Cincinnati coach Cronin to miss rest of season with artery issue

CINCINNATI — Mick Cronin is taking a breather from his role as the University of Cincinnati basketball coach for the remainder of the season but he will continue to oversee the program in an advisory capacity as he deals with an arterial dissection.

Cronin, 43, has not coached the Bearcats since announcing on Dec. 20 that he had been diagnosed with what at the time was described as an unruptured aneurysm. Cronin had been experiencing headaches and was convinced by team medical officials to have them checked out. The announcement of his diagnosis came hours before the Bearcats hosted Virginia Commonwealth. They lost that game 68-47 but have since beaten Wagner (72-48) and North Carolina State (76-60) under the direction of associate head coach Larry Davis.

Davis will take over as head coach in practices and games for the remainder of the season. UC (9-3) hosts Southern Methodist University (10-3, 1-0) Saturday at 11 a.m. in its American Athletic Conference opener.

Cronin said he will help Davis and the rest of the staff work on recruiting, game analysis and planning for upcoming opponents but upon doctor’s recommendations will stay away from any on-court activities, including practices. He is, however, in good health and has received a favorable prognosis from this doctors.

"It’s important for people to see me," Cronin said. "I know I’ve walked into a few places to get tea and coffee and people looked at me like they saw a ghost. I think unfortunately the word ‘aneurysm’ maybe scared some people a few weeks ago but my intent was to always be honest when asked questions and we didn’t find out actually until the morning of the VCU game."

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Cronin was in good spirits throughout a Friday morning press conference that included Davis and lasted 45 minutes. He even joked that the only people who didn’t applaud him in one of those coffee shop visits were a "couple of guys were booing, but they were wearing blue and were wearing some ‘X’ thing" — a reference to UC’s crosstown rival Xavier.

Cronin is in his ninth season at UC since taking over following the drama of Bob Huggins’ departure and one season of Andy Kennedy, who now coaches at Ole Miss, as the interim coach. The Bearcats are 169-110 under Cronin. He began his coaching career as a video coordinator under Huggins in the 1996-97 season and spent five seasons on Huggins’ staff before being hired at Louisville under Rick Pitino in 2001. He was there just two seasons before taking over the program at Murray State in 2003 and leading the Racers to two NCAA appearances in three seasons.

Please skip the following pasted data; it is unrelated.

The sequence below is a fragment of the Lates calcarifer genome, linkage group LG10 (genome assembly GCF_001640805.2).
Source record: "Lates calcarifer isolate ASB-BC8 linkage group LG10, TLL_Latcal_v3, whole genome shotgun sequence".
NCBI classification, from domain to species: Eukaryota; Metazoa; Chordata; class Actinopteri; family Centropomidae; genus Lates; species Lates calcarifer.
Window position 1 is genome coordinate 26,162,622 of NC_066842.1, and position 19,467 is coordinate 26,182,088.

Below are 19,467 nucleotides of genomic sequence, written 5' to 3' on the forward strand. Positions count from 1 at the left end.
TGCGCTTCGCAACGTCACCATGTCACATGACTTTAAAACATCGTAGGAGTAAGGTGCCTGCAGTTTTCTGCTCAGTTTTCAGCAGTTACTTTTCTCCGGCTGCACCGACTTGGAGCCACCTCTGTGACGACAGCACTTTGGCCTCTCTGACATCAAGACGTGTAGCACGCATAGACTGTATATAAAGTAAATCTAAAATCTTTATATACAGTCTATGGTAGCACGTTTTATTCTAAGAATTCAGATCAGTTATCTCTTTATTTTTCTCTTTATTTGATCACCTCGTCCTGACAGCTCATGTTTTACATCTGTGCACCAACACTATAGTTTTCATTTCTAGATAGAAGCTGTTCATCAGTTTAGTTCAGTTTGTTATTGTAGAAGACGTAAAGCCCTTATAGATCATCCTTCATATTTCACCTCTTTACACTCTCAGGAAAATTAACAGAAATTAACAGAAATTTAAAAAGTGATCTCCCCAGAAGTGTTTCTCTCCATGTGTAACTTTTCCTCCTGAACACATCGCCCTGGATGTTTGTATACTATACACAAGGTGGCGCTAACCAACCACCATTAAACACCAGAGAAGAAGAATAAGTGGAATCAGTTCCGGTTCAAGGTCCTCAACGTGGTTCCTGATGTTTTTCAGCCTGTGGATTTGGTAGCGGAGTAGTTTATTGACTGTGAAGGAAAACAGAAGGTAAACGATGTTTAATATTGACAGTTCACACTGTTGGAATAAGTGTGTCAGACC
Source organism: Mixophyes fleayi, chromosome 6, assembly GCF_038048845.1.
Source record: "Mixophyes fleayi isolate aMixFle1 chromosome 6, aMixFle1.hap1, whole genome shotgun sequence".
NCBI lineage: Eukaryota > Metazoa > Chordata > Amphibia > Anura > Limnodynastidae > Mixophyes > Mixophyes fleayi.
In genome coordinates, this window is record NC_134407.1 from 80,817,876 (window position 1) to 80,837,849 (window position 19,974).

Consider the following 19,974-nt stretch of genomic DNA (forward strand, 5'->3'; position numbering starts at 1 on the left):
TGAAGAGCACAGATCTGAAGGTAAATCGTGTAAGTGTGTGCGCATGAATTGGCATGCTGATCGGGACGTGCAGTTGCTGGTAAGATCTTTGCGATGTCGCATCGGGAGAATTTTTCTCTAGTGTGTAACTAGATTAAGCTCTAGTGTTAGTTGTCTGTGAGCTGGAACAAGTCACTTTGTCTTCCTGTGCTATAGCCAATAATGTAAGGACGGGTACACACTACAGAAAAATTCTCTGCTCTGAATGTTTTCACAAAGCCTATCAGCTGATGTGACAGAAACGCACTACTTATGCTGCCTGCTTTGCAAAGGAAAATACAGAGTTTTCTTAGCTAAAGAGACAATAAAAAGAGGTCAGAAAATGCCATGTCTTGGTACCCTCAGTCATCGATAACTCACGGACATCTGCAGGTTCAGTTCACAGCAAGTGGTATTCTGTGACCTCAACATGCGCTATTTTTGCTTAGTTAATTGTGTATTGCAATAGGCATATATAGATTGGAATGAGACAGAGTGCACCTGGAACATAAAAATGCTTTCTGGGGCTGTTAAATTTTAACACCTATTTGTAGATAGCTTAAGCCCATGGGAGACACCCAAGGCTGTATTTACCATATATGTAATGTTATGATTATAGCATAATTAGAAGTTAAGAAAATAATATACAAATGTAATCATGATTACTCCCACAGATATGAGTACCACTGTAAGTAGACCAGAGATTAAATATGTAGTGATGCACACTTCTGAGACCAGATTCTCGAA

UC had just one returning scholarship player in the program when Cronin took over but he’s led the Bearcats to four consecutive NCAA appearances, including reaching the Sweet 16 in 2012.

"Lord knows when we took this program over there was enough to overcome," said Davis, who had been the head coach at Furman before joining Cronin’s staff in that first season of 2006-07. "This is just one more hit for Mick but he’ll overcome it. That’s why I think he’s so upbeat. He’s used to fighting the fight and you’re going to see nothing less from him. He’s going to fight the fight."

Cronin said he will be re-evaluated after three months with the same tests he was given when he initially went to see the doctors.  

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"Toughness isn’t the answer on this," Cronin said. "I’ve got to be intelligent, so I have to listen to some of the things and practice some of the things that I preach to my players. I intend to have fun with my new role. My goal is to make Larry Davis coach of the year in the American Conference."

Cronin has been treated by UC Health’s department of neurosurgery. Dr. Norberto Andaluz, M.D., the department’s director, is Cronin’s primary neurologist.

"The prognosis is excellent," Dr. Andaluz said. "An important part of Mr. Cronin’s treatment and recovery includes rest, medication and keeping a normal blood pressure."

There is no need for Cronin to undergo any surgical procedures at this point. Cronin said the doctors don’t know what caused the arterial dissection but that if all goes well he could return to coaching next season.

That’s a decision that is off in the future. For now, Cronin is just grateful for how this situation has turned out. He has a daughter, Samantha, who has accompanied him to games and press conferences in the past. Cronin said her suggestion and diagnosis to him was that if he was having headaches he shouldn’t coach. That way he wouldn’t have to scream and yell.

That was another instance of Cronin attempting to inject some levity into a situation that is life serious. He has to make some changes to his daily routine.

"It’s not going to be easy. I’m well aware of that," Cronin said. "It never hurts to mature. I’ve had candid discussions with my doctors about this and flat-out asked them "Do I need to seek another profession?" and one of them started laughing talking about you can get upset in all different ways."

Cronin talked about not wanting to be a distraction or an excuse for the team the rest of the season. But he also pointed out the biggest motivator for him going forward.

"For me, you have to remember I have a daughter," Cronin said. "She needs her dad to be healthy and around."